In this poem Wordsworth describes a bittersweet moment. The speaker reclines in a beautiful grove surrounded by the "blended notes" of nature, and yet, even as he enjoys the scene, it inspires a melancholy mood and the speaker begins to have dark thoughts about humanity:
I heard a thousand blended notes,
While in a grove I sate reclined,
In that sweet mood when pleasant thoughts
Bring sad thoughts to the mind.
Nature has connected itself to the speaker's soul, leading him to sadly consider "What man has made of man." Even as he does this, however, he takes in the beautiful scene that surrounds him:
To her fair works did Nature link
The human soul that through me ran;
And much it grieved my heart to think
What man has made of man.
Through primrose tufts, in that green bower,
The periwinkle trailed its wreaths;
And 'tis my faith that every flower
Enjoys the air it breathes.
The birds around me hopped and played,
Their thoughts I cannot measure: --
But the least motion which they made,
It seemed a thrill of pleasure.
At the end of the poem the speaker looks more closely at the seemingly jubilant birds, plants, and other creatures of nature, trying to decide whether or not they are really full of pleasure. He decides that they are. In the last stanza, he asks whether, if it is true that nature is full of pleasure, he then has a good reason to be sad about "what man has made of man":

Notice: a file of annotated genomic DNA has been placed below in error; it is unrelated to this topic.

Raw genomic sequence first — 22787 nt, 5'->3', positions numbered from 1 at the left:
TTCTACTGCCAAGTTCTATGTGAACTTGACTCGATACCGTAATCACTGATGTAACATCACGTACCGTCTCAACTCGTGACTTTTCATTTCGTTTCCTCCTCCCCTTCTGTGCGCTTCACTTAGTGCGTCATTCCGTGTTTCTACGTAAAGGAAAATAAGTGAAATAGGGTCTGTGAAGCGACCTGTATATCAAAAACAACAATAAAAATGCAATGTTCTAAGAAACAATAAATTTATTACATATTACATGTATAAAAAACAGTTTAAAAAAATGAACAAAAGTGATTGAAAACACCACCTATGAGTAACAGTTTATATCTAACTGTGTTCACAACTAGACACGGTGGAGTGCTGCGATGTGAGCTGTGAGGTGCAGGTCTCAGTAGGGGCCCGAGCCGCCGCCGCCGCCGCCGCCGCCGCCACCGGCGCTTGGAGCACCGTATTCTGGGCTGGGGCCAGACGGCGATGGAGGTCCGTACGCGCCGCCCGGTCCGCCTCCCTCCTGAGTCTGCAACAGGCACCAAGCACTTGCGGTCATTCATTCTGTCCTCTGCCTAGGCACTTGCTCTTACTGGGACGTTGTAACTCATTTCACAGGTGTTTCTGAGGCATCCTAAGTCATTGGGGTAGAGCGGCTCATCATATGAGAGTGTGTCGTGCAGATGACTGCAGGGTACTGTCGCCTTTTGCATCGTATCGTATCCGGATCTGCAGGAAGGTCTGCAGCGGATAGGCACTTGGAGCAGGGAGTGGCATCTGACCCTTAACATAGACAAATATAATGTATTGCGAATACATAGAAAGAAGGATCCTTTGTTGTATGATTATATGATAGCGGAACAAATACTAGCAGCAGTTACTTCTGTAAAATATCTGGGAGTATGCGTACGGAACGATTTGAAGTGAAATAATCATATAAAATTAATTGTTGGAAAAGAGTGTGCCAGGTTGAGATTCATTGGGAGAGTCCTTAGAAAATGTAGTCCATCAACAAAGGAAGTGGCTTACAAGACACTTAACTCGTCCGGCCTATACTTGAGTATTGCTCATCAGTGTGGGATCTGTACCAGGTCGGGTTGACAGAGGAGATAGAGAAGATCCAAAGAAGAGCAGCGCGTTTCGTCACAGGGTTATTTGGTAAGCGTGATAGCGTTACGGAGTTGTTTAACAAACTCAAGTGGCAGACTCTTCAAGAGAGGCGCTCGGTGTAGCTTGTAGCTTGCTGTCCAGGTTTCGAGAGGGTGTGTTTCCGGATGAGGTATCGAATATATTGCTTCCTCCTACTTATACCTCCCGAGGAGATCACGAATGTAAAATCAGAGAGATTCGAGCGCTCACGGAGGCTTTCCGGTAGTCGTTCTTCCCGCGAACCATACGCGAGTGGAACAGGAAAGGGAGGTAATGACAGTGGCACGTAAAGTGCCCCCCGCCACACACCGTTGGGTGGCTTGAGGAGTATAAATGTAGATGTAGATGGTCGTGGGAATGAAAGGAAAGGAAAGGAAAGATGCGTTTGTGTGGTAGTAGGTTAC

The budding twigs spread out their fan,
To catch the breezy air;
And I must think, do all I can,
That there was pleasure there.
If this belief from heaven be sent,
If such be Nature's holy plan,
Have I not reason to lament
What man has made of man?
"Lines Written in Early Spring" has a rather simple form: it is composed of only six four-line stanzas, and is written in iambs with an abab rhyme scheme for each stanza. The simplicity of the poem is representative of the bulk of the rest of Wordsworth's works (and of most Romantic poetry). The simple words and style of the Romantic Movement came from a complete rejection of the flowery, lofty style that was popular in previous years.
The connection with nature in this poem is very apparent. Wordsworth strengthens the bond by placing the speaker in the middle of nature, all alone except for the plants and animals around him. He also personifies nature, giving her the ability to make decisions, to link herself to his soul, and to experience pleasure. Nature, in this poem, does everything right; it is man who has failed by rejecting nature.
Another interesting aspect of this poem is the fact that the perfection of nature saddens the speaker. Melancholy sets in almost immediately because of the striking contrast between nature and humanity. The speaker seems to feel that it is his responsibility to ponder the mistakes of humanity. This is especially evident in the question posed in the last stanza.
The speaker suggests that man can simultaneously be a part of nature and rational, in control of himself, and in control of his surroundings. The speaker is a thoughtful being, a philosopher of sorts, and is certainly reasonable, and yet he is at peace with nature in a way that would likely strike many of his contemporaries as odd.